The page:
Swedish electricity prices have increased 400 per cent since last year as costs for other goods such as food and alcoholic beverages continue to rise as well.
On Wednesday, some parts part of southern Sweden saw record prices per kilowatt hour for electricity, with reports of electricity costing as much as 7 kronor (56 pence/67 cents U.S.) per kilowatt hour.
The rise in price is said to be linked both to high gas prices in the rest of Europe and low electrical output from Sweden’s own means of energy production such as wind power, broadcaster SVT reports.
Fredrik Beskow, a market analyst at the Swedish Energy Market Inspectorate, commented on the rise in prices, saying that German energy demand has played a role in the increase due to a shortage of supplies of Russian natural gas.
“Germany needs to replace the gas with some other type of power, and then the demand for electricity has gone up,” Beskow said.
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Many Swedish electrical companies have also abolished fixed-price contracts due to instability in the energy market, as companies do not want to lose money if princes continue to rapidly rise.
As prices rise to record highs, the Swedish government has promised a 30 billion kronor (£2.39 billion/$2.889 billion) aid package to help households cope with the rising costs over the winter.
The money will be collected from payments made to Svenska kraftnät, the state-run corporation that manages Sweden’s electrical grid, as the government predicts the authority will have a surplus of 60 billion kronor this year.
“Electricity prices have been high since last autumn. At its core, of course, is Russia’s brutal invasion of Ukraine, but the truth is that Russia’s actions in the energy market were created long before the war,” Swedish prime minster Magdalena Andersson said on Wednesday.
The 30 billion kronor will be used to immediately help reduce the costs of electricity for Swedish consumers, either directly or indirectly.
“The higher the electricity prices, the larger the amount will be involved. This is a completely new way of thinking and the background is that the market is not created for such extreme situations as we have right now,” Prime Minister Andersson said.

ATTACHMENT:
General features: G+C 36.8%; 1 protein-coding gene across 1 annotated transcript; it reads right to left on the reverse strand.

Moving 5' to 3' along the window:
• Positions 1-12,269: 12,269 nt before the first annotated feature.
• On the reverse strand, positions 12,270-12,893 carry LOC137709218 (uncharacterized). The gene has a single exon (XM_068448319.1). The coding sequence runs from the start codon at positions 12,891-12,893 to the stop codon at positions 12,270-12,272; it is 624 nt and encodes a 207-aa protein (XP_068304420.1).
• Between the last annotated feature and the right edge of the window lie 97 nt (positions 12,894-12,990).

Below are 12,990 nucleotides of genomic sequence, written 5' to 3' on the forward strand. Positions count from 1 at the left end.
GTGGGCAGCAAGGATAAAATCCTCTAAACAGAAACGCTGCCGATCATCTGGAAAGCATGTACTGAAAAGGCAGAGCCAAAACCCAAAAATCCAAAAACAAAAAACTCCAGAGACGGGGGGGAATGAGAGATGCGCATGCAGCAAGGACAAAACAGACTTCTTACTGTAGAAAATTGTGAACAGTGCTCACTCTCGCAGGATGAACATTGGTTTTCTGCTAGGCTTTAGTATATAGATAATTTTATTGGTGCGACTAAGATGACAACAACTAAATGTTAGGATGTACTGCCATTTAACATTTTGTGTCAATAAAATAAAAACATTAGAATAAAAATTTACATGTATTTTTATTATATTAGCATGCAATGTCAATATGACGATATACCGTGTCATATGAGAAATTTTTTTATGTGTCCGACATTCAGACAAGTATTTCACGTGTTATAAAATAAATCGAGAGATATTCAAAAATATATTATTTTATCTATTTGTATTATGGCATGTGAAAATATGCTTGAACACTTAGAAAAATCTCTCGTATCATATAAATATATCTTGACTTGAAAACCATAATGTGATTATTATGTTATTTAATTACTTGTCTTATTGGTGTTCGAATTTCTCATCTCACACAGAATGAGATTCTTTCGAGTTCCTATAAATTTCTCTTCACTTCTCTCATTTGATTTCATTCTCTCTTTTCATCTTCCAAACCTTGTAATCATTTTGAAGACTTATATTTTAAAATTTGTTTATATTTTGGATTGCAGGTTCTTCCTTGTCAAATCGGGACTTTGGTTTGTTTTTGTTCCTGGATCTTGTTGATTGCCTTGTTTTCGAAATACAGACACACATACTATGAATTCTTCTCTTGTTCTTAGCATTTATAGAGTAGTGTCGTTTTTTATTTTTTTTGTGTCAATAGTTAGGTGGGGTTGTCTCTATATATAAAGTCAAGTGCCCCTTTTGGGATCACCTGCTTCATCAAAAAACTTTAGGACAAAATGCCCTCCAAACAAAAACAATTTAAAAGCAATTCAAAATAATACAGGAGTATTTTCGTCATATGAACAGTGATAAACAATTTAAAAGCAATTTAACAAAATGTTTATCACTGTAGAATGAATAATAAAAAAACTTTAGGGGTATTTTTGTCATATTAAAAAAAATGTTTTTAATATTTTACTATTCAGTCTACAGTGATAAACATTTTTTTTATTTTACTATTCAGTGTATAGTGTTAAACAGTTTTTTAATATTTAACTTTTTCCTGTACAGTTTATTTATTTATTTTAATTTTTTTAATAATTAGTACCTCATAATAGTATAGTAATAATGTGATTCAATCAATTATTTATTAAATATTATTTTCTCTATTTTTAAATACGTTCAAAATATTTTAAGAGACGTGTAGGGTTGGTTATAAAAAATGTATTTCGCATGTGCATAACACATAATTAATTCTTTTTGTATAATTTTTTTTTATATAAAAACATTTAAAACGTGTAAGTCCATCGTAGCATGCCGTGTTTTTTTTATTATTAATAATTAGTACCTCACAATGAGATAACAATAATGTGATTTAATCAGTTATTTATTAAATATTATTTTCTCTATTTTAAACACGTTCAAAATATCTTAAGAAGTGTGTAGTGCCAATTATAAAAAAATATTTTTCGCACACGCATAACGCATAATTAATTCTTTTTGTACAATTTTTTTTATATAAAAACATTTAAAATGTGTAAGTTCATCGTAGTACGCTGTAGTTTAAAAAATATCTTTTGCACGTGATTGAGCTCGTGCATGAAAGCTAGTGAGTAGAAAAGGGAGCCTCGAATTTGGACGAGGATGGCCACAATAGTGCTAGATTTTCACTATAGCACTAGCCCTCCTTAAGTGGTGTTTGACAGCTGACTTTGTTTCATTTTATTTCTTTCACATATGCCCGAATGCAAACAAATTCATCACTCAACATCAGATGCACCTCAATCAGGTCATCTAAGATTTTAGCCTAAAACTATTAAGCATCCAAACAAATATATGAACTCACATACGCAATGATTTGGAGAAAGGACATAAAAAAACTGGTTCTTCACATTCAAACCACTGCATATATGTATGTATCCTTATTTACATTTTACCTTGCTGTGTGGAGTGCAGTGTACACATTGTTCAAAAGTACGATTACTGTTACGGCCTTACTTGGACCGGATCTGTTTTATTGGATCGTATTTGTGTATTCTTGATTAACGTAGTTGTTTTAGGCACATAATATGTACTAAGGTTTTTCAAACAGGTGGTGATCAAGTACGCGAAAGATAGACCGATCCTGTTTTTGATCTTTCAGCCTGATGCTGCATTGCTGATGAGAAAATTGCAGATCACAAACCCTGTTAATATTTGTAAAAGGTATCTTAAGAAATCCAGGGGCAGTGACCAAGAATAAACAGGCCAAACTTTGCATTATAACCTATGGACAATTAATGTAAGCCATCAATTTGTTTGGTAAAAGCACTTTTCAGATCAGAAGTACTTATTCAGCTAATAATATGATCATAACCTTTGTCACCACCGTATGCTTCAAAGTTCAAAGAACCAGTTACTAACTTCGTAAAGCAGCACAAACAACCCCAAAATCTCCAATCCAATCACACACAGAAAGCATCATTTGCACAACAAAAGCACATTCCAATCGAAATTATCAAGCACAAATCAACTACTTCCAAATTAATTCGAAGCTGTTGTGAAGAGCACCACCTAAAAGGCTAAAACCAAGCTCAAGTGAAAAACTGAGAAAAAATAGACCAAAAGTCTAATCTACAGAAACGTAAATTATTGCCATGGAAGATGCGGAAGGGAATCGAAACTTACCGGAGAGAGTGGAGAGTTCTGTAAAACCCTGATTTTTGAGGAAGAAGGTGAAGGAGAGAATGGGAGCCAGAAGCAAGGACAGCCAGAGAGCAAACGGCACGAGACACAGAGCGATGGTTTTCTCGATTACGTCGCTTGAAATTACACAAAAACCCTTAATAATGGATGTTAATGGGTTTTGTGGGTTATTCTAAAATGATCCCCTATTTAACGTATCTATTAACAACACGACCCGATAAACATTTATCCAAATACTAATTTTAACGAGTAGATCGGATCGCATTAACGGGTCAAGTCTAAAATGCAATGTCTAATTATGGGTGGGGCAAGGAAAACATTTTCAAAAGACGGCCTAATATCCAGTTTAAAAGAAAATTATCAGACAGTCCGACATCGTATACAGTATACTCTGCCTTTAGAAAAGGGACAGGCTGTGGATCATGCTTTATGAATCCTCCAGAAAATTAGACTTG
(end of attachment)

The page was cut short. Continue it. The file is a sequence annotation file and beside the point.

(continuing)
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Food prices are also rising alongside electricity prices in Sweden as Statistic Sweden reported that prices of food and non-alcoholic beverages rose by 13.5 per cent in July an increase from the 11.2 per cent rise in June and a new record monthly high.
“It is an extreme situation that we are seeing and that has been fueled a lot by the war in Ukraine when we now have very high food inflation. Many behaviours that we are now receiving are reminiscent of what we can see during a recession,” Per Strömberg, CEO of the ICA Group, one of Sweden’s leading food retailers, stated.
“We can expect continued high food inflation this year and certainly next year,” Strömberg said and added, “Our assessment is that they will continue to rise somewhat, but it is difficult as always to give a long-term forecast. It depends on the development in Ukraine, it depends on how the harvests will come in, there are very many factors that come into play but it is reasonable to think that food inflation on a full-year basis will end up at ten per cent or above.”
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